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Top 2011 IVR Benchmark Findings Related to Choice, Clarity, and Ease of Use

By Sarah Fiebiger - Senior Research Associate

My colleague Florence Connally and I recently finished writing the summary report for the E Source Review of North American Electric and Gas Company IVRs: 2011, which will be published in September. Our reviewers called 96 utility interactive voice response systems (IVRs) for this study. They were specifically looking for options related to 13 tasks that customers expect to find on their utility’s IVR. I’m excited about the results, and I want to share our top 3 findings from this year’s study related to choice, clarity, and ease of use. Providing callers with choice, clarity, and ease of use are the keys to creating a positive experience for customers who call their utility’s IVR.

Choice. One of the overarching themes that we noticed in the reviewers’ comments this year is that they really love having choices when calling their utility’s IVR. Callers particularly appreciate the following types of choice that we found on some IVRs:

  • Giving callers the choice of whether to use the automated system or be sent directly to a customer service rep (CSR) at the beginning of the call
  • Providing the option to listen to additional messages or more information about a program instead of forcing all callers to listen to those messages
  • Offering callers more than one way to authenticate that they are a customer with an account when using the IVR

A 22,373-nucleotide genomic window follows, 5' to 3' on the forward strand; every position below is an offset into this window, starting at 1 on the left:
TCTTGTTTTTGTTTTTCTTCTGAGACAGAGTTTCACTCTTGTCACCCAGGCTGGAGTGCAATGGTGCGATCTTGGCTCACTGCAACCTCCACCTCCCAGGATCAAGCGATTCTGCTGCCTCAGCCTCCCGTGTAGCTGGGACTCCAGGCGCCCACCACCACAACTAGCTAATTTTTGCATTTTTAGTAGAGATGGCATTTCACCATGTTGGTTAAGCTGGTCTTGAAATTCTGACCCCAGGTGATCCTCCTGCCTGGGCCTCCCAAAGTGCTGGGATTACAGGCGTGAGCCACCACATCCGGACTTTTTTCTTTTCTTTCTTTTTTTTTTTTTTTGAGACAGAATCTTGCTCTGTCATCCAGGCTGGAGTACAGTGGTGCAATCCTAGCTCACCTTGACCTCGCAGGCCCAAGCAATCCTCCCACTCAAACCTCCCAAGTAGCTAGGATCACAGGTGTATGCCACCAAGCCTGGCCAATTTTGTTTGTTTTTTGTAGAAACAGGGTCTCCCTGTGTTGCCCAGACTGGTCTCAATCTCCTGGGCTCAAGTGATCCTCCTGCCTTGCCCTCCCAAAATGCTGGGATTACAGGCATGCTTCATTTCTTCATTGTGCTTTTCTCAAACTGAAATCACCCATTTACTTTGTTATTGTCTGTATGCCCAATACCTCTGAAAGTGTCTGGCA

Clarity. Another theme we commonly read in the comments was that callers appreciate IVRs that provide clear menu options, navigations paths, and messages. When these aspects of the IVR are not clear, callers get confused and annoyed. These best practices are important to keep in mind for your IVR:

  • Using concise, clear wording for menu options, and keeping options distinctly different
  • Organizing the menu logically
  • Using high-quality voice recordings, and avoiding computerized voices when possible

Ease of use. IVRs have historically been difficult to use, which has trained callers to immediately seek the option to speak with a live person. However, a utility can help callers understand that the IVR is a useful tool by:

  • Providing consistent and relevant navigation options at the end of every menu and task
  • Making the option to speak to a CSR easily accessible throughout the IVR’s menus
  • Waiting until a caller has reached the option that will allow them to actually perform a task on the IVR before asking them to authenticate

Full results will be available in the summary report in September. The report includes a detailed analysis of general findings, the performance of the 96 utilities included in the study, the 13 tasks assessed, and IVR basics such as delivery and navigation. For questions about the IVR benchmark study or how to obtain the upcoming report, please contact Rich Goodwin or call him at 303-345-9156.

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